It means: Encouraging horses to learn by consequences.
Training by reward needs more attention to equine behaviour than negative reinforcement training.
Its important to notice the horses subtlest test to be able to appreciate the good manner. Offering rewards at the wrong time or for the wrong reason teaches the horse bad habits.
Some reasons why edible treats are not helpful:
So what is a suitable reward for a horse???
Suitable is everything that is desirable for a horse.
What is happening in a horses brain when learning by reward?
The secret that makes reward so powerful is DOPAMINE. Its a natural chemical made by the brain, the "feel good" chemical. Humans produce that chemical too in their brain. Everything that gives satisfaction, such as food (when hungry), water ( when thirsty), listening to our favourite song, kissing our loved one, etc. All these feelings of satisfaction come from the dopamine that's associated with them. Dopamine is also the basis for developing an addiction if we constantly evoke pleasure through a drug, gambling etc.
Dopamine is a strong brain chemical.
Training by reward activates much greater dopamine release than training by negative reinforcement.
That makes lessons much pleasurable to the horses and more important for the brain. This makes the learning effect long term more effective.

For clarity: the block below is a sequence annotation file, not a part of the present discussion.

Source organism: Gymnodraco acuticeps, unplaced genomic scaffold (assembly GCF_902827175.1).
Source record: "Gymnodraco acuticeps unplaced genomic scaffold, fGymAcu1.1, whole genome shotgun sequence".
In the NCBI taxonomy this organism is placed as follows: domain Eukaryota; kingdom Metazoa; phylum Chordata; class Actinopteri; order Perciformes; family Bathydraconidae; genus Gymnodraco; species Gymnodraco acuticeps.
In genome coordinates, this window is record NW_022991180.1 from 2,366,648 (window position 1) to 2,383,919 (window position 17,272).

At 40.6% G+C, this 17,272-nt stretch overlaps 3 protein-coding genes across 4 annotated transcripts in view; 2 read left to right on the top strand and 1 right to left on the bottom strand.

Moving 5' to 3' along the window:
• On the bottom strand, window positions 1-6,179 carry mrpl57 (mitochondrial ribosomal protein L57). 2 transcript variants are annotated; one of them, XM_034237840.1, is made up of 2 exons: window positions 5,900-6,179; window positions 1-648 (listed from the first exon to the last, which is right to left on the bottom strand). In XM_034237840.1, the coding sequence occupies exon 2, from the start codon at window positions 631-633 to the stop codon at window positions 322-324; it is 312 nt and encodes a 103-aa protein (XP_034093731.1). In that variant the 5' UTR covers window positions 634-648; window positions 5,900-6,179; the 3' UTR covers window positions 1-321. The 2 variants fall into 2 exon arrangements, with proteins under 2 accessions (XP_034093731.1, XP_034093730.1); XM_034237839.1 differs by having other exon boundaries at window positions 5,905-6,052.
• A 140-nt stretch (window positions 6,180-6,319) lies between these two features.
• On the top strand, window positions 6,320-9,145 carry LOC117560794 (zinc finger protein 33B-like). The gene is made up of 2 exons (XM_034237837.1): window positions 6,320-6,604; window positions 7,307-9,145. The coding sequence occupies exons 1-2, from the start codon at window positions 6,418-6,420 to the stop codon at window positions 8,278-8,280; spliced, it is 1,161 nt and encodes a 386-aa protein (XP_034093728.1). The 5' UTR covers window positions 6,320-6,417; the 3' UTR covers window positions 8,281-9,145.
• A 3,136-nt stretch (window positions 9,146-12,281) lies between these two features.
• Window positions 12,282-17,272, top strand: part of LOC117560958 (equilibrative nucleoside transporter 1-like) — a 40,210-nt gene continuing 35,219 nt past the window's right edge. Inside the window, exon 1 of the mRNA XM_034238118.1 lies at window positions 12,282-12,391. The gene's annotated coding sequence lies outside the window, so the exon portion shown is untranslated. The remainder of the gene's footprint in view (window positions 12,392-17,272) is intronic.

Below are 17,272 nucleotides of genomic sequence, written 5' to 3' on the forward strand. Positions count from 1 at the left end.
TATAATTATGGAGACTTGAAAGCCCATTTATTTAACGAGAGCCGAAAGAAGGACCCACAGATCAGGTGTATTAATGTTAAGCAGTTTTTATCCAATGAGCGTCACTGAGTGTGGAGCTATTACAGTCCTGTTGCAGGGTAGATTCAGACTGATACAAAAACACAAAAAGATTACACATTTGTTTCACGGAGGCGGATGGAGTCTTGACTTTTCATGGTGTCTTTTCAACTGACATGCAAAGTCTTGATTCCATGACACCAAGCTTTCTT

But please note: There is a fine line here.
The first reward (e.g. praising your horse with a stroke on the neck) for a given behaviour is the strongest, because your horse does not expect it. It is a surprise, this boosts the Dopamine release.
The power of reward gets lost when it comes all the time ( "over praising").
We know this from humans: When we get praised all the time for the same action its nothing special anymore to get the positive feedback. Its " normal", so no big Dopamine release anymore that makes us feel good. The neural power of a strong reward is lost.
To keep your horse interested and engaged, reward new achievements instantly to built a learning effect. Then you praise the increase or next level of the achievement etc.
Often we give animals treats to make ourselves feel better. But there are a million ways to show your horse love and praise. Spend five minutes scratching his favourite spot, spend time to hand out in the paddock together just relaxing, go for an easy walk together to explore the environment. Food is just a "short term pleasure" and can create bad habits and begging attitudes in the horse.
Non - edible rewards built long term connection and trust. Relaxed gait, loose rein, a gentle stroke on the neck and a calming verbal praise have long-term positive effects.
Create power moments in your riding/training:
If your horse shows a very nice canter for a few steps, end the session, cool your horse down on a loose rein, then dismount, get the tack off, bring the horse back its pasture. These are all great moments of comfort for your horse and a great reward for the few great canter steps. Next time he will show a few more of those ( to get this great reward again...), great learning effect!!!Lots of Dopamine release.... Probably in your brain as well, as you will be happy and smile all over the face about this great canter and your success as a team.
Stay curious! Next Blog will be about the importance of relaxation within training.
For the love of horses,
When it comes to training, there are a lot of different approaches out there.